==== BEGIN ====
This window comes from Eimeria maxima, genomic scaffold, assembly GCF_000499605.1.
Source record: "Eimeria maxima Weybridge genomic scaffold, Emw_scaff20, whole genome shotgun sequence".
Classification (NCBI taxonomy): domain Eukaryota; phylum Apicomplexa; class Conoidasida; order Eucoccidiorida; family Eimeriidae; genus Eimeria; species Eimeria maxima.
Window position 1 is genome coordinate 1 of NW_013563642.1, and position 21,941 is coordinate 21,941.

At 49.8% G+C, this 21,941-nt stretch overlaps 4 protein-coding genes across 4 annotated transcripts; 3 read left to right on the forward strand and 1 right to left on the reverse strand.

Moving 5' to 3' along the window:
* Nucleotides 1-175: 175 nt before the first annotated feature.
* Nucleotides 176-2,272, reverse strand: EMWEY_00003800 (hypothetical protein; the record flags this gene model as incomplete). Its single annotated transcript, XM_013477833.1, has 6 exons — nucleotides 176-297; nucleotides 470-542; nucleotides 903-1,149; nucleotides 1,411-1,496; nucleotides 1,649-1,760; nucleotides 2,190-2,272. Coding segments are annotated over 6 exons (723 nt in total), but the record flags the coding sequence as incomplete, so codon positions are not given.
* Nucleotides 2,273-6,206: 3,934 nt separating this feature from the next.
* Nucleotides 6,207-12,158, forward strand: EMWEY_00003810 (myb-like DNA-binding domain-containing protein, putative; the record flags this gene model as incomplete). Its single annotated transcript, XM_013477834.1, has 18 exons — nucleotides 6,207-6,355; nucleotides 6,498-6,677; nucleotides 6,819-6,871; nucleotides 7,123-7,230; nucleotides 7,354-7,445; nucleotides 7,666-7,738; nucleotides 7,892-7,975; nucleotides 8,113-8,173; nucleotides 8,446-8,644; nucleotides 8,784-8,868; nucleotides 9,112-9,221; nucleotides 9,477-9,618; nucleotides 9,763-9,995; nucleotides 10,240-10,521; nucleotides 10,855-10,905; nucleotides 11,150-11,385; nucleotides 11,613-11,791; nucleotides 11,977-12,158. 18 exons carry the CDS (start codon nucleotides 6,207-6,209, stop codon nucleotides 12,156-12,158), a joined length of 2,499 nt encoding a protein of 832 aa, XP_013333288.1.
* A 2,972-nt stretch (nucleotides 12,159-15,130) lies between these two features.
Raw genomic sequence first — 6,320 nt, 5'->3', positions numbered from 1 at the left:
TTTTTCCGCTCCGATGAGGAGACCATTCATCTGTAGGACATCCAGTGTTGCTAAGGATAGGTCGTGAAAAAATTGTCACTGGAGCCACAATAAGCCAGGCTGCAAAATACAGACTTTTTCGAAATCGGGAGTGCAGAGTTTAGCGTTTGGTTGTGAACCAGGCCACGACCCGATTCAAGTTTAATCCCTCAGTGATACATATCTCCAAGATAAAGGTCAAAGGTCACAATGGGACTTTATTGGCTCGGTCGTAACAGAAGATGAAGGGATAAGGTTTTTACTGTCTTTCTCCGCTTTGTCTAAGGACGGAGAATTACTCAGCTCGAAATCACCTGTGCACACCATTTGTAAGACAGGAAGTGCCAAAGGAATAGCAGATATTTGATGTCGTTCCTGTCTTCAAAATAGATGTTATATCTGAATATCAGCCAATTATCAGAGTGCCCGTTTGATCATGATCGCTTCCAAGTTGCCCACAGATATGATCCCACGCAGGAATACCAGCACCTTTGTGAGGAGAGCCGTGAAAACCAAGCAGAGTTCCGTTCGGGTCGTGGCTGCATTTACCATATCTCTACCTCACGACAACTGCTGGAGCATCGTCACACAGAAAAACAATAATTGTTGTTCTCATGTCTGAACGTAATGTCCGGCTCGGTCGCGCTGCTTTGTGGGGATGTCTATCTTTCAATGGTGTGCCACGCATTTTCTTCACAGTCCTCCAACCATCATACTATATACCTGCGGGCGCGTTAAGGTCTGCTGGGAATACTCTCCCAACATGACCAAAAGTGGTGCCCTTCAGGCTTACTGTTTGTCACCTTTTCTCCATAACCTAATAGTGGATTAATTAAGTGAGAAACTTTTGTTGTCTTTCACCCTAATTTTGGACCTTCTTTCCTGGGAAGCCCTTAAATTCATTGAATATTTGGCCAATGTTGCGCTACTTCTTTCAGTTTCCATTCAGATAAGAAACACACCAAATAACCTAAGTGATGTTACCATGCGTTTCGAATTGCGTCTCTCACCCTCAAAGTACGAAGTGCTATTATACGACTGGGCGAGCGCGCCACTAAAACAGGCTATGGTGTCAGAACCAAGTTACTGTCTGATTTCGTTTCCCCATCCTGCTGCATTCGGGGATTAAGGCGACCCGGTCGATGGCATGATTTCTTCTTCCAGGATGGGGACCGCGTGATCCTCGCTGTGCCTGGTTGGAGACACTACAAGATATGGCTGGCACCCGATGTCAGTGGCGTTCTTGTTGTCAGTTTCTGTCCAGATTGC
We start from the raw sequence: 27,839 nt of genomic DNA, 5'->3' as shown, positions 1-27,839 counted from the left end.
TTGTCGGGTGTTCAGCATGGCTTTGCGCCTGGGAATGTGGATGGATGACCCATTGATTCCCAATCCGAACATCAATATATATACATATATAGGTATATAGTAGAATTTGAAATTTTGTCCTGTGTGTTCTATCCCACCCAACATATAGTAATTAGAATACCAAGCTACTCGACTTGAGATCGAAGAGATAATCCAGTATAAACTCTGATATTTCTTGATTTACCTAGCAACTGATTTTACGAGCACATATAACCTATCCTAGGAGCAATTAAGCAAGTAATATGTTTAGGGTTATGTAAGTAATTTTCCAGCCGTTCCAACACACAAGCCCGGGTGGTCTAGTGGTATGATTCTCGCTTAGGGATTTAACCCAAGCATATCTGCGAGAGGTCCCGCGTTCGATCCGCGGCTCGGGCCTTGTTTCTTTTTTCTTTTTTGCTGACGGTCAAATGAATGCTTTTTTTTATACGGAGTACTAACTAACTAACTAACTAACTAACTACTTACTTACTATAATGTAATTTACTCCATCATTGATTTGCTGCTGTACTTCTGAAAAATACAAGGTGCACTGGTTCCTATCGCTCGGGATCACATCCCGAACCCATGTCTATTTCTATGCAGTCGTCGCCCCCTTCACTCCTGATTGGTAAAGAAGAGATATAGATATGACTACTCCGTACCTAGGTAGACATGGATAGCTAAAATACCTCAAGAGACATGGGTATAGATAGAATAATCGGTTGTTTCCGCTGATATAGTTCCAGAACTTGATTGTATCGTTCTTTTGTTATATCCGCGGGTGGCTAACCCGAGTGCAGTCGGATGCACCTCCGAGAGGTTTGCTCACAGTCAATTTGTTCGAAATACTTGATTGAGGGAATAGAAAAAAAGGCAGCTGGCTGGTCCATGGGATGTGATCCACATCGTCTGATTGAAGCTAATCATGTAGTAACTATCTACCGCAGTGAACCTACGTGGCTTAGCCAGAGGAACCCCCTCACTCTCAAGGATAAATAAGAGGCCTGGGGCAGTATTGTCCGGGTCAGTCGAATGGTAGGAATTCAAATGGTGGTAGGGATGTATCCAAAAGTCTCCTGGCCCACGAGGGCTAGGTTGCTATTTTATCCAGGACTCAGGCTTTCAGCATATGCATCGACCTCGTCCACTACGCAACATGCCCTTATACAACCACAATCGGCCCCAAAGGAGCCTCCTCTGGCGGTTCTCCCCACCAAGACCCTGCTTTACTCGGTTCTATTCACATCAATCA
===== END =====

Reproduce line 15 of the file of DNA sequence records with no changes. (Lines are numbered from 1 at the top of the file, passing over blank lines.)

TTGTCGGGTGTTCAGCATGGCTTTGCGCCTGGGAATGTGGATGGATGACCCATTGATTCCCAATCCGAACATCAATATATATACATATATAGGTATATAGTAGAATTTGAAATTTTGTCCTGTGTGTTCTATCCCACCCAACATATAGTAATTAGAATACCAAGCTACTCGACTTGAGATCGAAGAGATAATCCAGTATAAACTCTGATATTTCTTGATTTACCTAGCAACTGATTTTACGAGCACATATAACCTATCCTAGGAGCAATTAAGCAAGTAATATGTTTAGGGTTATGTAAGTAATTTTCCAGCCGTTCCAACACACAAGCCCGGGTGGTCTAGTGGTATGATTCTCGCTTAGGGATTTAACCCAAGCATATCTGCGAGAGGTCCCGCGTTCGATCCGCGGCTCGGGCCTTGTTTCTTTTTTCTTTTTTGCTGACGGTCAAATGAATGCTTTTTTTTATACGGAGTACTAACTAACTAACTAACTAACTAACTACTTACTTACTATAATGTAATTTACTCCATCATTGATTTGCTGCTGTACTTCTGAAAAATACAAGGTGCACTGGTTCCTATCGCTCGGGATCACATCCCGAACCCATGTCTATTTCTATGCAGTCGTCGCCCCCTTCACTCCTGATTGGTAAAGAAGAGATATAGATATGACTACTCCGTACCTAGGTAGACATGGATAGCTAAAATACCTCAAGAGACATGGGTATAGATAGAATAATCGGTTGTTTCCGCTGATATAGTTCCAGAACTTGATTGTATCGTTCTTTTGTTATATCCGCGGGTGGCTAACCCGAGTGCAGTCGGATGCACCTCCGAGAGGTTTGCTCACAGTCAATTTGTTCGAAATACTTGATTGAGGGAATAGAAAAAAAGGCAGCTGGCTGGTCCATGGGATGTGATCCACATCGTCTGATTGAAGCTAATCATGTAGTAACTATCTACCGCAGTGAACCTACGTGGCTTAGCCAGAGGAACCCCCTCACTCTCAAGGATAAATAAGAGGCCTGGGGCAGTATTGTCCGGGTCAGTCGAATGGTAGGAATTCAAATGGTGGTAGGGATGTATCCAAAAGTCTCCTGGCCCACGAGGGCTAGGTTGCTATTTTATCCAGGACTCAGGCTTTCAGCATATGCATCGACCTCGTCCACTACGCAACATGCCCTTATACAACCACAATCGGCCCCAAAGGAGCCTCCTCTGGCGGTTCTCCCCACCAAGACCCTGCTTTACTCGGTTCTATTCACATCAATCA